For those with the stomach for such a presentation, it is recommended to listen to the CD while reading the sleevenotes that simply detail the activities accompanying each track. Here, instead of bringing to your attention certain sounds (or lack of them), you find yourself in an unbiased, fly-on-the-wall documentary that’s as much about the personalities involved as it is a test on how we feel about what they do. We find out about things like the proprietors‘ sensitivities, firstly towards the actual recording process where it is suggested Michael stops the tape should the first shot at the cow be unsuccessful, or later when the young butcher talks about his religious beliefs.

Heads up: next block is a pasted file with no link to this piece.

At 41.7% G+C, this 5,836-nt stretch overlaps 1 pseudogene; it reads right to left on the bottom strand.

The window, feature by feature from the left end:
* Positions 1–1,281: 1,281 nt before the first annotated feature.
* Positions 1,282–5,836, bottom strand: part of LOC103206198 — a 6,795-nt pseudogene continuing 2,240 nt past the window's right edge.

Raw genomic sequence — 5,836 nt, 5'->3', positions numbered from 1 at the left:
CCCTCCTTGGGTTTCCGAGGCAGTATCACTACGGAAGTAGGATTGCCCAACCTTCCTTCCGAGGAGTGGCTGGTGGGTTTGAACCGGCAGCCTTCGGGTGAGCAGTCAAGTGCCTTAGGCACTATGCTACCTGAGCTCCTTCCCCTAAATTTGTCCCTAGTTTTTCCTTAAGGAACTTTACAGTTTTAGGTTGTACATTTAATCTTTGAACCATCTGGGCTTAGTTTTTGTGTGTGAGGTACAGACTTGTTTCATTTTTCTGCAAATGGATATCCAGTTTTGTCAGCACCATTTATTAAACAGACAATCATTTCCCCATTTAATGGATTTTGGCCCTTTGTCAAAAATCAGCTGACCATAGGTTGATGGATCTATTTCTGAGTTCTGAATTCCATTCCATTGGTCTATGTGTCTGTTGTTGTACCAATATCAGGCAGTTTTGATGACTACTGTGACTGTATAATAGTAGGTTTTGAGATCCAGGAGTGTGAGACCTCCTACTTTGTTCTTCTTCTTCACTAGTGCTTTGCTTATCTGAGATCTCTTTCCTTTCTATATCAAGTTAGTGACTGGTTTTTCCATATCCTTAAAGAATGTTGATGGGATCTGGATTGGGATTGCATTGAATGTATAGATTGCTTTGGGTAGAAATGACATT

It’s difficult to put a value on the release, though. The subject matter was always going to be upsetting, but what does it mean to merely listen to a document of death-as-commerce as opposed to watching it on TV or even witnessing it first hand? The soundsencourage us to imagine the accompanying visuals, and in doing so, inspired initially anger in this listener, followed by questions about what is sound art and field recording, especially when they seem to be wholly documentary in nature and less about the sounds themselves (perhaps, mercifully so in this case). And, ultimately, I guess that’s what this document does – it poses questions for each individual to answer for themselves.
Curt Cuisine | skug – Journal für Musik